RR: The aim in the first instance is to win the next game. The next game is on Sunday, so that leaves me with maybe one training session today but I can only introduce myself to the players today at three o’clock, but, of course, the ones that played last night cannot train today. So it’s literally one training session, so there are not many things that you can change [in just one session]. So it’s about getting to know the players, speaking with them and letting them know what the approach will be. It will not be easy in the middle of the season, I am fully aware and I have enough experience to know you cannot change everything in 1-2 days or even 1-2 weeks, other Germans have come to the Premiership have had the same experience. But it’s about winning games and in the end I’m very ambitious like everybody in the club but, in the end, we want to make the most successful season out of it as is possible. Right now, we have to be realistic – the gap to the top three is big but, on the other hand, we will see. It’s about developing the team and helping the players to get a feel of how to control the game.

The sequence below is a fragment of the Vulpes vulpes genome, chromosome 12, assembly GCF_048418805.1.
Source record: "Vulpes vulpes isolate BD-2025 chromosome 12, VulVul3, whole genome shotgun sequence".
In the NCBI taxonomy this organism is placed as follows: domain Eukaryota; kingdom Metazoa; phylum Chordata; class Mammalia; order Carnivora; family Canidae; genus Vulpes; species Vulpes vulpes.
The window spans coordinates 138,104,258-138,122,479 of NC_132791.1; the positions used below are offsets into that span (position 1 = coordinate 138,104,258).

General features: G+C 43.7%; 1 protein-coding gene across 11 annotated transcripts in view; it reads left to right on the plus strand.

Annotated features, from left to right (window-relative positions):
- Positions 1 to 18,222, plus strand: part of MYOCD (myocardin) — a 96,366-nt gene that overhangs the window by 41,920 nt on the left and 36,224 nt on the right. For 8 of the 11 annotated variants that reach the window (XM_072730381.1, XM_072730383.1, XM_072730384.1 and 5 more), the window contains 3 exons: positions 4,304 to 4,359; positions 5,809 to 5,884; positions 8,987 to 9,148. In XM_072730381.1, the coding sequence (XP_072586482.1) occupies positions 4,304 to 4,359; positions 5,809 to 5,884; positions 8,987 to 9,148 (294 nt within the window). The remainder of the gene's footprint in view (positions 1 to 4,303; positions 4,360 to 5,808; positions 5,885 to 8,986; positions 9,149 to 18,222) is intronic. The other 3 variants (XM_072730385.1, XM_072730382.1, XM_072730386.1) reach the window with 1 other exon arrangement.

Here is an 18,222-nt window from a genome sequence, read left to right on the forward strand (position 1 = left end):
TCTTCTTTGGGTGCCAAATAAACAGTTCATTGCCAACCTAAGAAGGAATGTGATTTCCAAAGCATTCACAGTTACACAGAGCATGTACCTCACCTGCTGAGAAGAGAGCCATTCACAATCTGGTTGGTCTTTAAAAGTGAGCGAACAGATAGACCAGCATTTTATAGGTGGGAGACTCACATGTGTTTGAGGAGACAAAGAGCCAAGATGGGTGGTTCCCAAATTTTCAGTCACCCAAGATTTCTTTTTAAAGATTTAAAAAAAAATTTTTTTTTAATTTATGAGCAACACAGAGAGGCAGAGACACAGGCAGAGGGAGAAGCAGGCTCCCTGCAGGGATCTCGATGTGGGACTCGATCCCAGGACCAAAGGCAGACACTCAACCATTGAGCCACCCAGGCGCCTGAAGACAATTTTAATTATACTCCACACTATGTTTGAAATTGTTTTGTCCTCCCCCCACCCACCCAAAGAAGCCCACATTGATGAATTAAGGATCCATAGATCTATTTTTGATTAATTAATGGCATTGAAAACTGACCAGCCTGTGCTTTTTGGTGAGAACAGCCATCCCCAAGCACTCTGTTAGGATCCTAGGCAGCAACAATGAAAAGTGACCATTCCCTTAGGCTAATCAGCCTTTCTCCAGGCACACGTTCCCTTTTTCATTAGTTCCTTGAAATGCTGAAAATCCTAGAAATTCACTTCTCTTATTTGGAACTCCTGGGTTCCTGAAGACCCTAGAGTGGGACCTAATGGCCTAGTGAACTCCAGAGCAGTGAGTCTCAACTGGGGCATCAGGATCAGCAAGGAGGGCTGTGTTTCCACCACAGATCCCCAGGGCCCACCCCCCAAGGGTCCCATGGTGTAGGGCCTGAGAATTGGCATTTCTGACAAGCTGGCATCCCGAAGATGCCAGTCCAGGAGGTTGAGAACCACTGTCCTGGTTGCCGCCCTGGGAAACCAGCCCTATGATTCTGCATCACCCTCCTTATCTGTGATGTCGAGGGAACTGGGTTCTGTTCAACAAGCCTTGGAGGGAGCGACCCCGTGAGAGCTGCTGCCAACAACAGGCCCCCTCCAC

Is this the toughest challenge you have taken on during your very long career?
RR: It’s obviously the biggest clubs, if not the biggest club in the world. Of course it’s a massive challenge and I’m more than excited to work with those kind of players we have here. It’s a big challenge but, as I have said, I have also worked with top star players, at Schalke it was a similar situation and I am more than happy to work with this group of players.
If you are successful in the next six months there will inevitably be a clamour for you to continue as manager, is that a possibility to continue after six months or are you clear about wanting to stop after six months and move to the consultancy role?